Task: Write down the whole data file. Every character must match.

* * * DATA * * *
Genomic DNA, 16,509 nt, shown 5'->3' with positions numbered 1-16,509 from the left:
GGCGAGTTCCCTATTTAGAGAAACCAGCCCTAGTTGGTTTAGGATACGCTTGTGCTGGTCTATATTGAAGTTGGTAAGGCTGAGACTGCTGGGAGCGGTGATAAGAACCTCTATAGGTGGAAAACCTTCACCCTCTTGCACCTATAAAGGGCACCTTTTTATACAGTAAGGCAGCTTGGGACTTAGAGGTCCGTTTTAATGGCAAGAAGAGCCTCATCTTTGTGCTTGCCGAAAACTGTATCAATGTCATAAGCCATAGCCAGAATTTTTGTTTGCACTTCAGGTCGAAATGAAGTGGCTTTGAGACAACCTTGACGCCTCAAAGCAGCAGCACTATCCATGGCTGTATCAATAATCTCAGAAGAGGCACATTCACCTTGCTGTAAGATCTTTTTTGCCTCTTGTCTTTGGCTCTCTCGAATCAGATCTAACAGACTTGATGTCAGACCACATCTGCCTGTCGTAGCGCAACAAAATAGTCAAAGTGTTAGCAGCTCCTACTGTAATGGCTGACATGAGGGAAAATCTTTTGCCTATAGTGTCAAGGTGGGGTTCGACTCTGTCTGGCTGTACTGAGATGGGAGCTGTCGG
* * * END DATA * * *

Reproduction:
Genomic DNA, 16,509 nt, shown 5'->3' with positions numbered 1-16,509 from the left:
GGCGAGTTCCCTATTTAGAGAAACCAGCCCTAGTTGGTTTAGGATACGCTTGTGCTGGTCTATATTGAAGTTGGTAAGGCTGAGACTGCTGGGAGCGGTGATAAGAACCTCTATAGGTGGAAAACCTTCACCCTCTTGCACCTATAAAGGGCACCTTTTTATACAGTAAGGCAGCTTGGGACTTAGAGGTCCGTTTTAATGGCAAGAAGAGCCTCATCTTTGTGCTTGCCGAAAACTGTATCAATGTCATAAGCCATAGCCAGAATTTTTGTTTGCACTTCAGGTCGAAATGAAGTGGCTTTGAGACAACCTTGACGCCTCAAAGCAGCAGCACTATCCATGGCTGTATCAATAATCTCAGAAGAGGCACATTCACCTTGCTGTAAGATCTTTTTTGCCTCTTGTCTTTGGCTCTCTCGAATCAGATCTAACAGACTTGATGTCAGACCACATCTGCCTGTCGTAGCGCAACAAAATAGTCAAAGTGTTAGCAGCTCCTACTGTAATGGCTGACATGAGGGAAAATCTTTTGCCTATAGTGTCAAGGTGGGGTTCGACTCTGTCTGGCTGTACTGAGATGGGAGCTGTCGG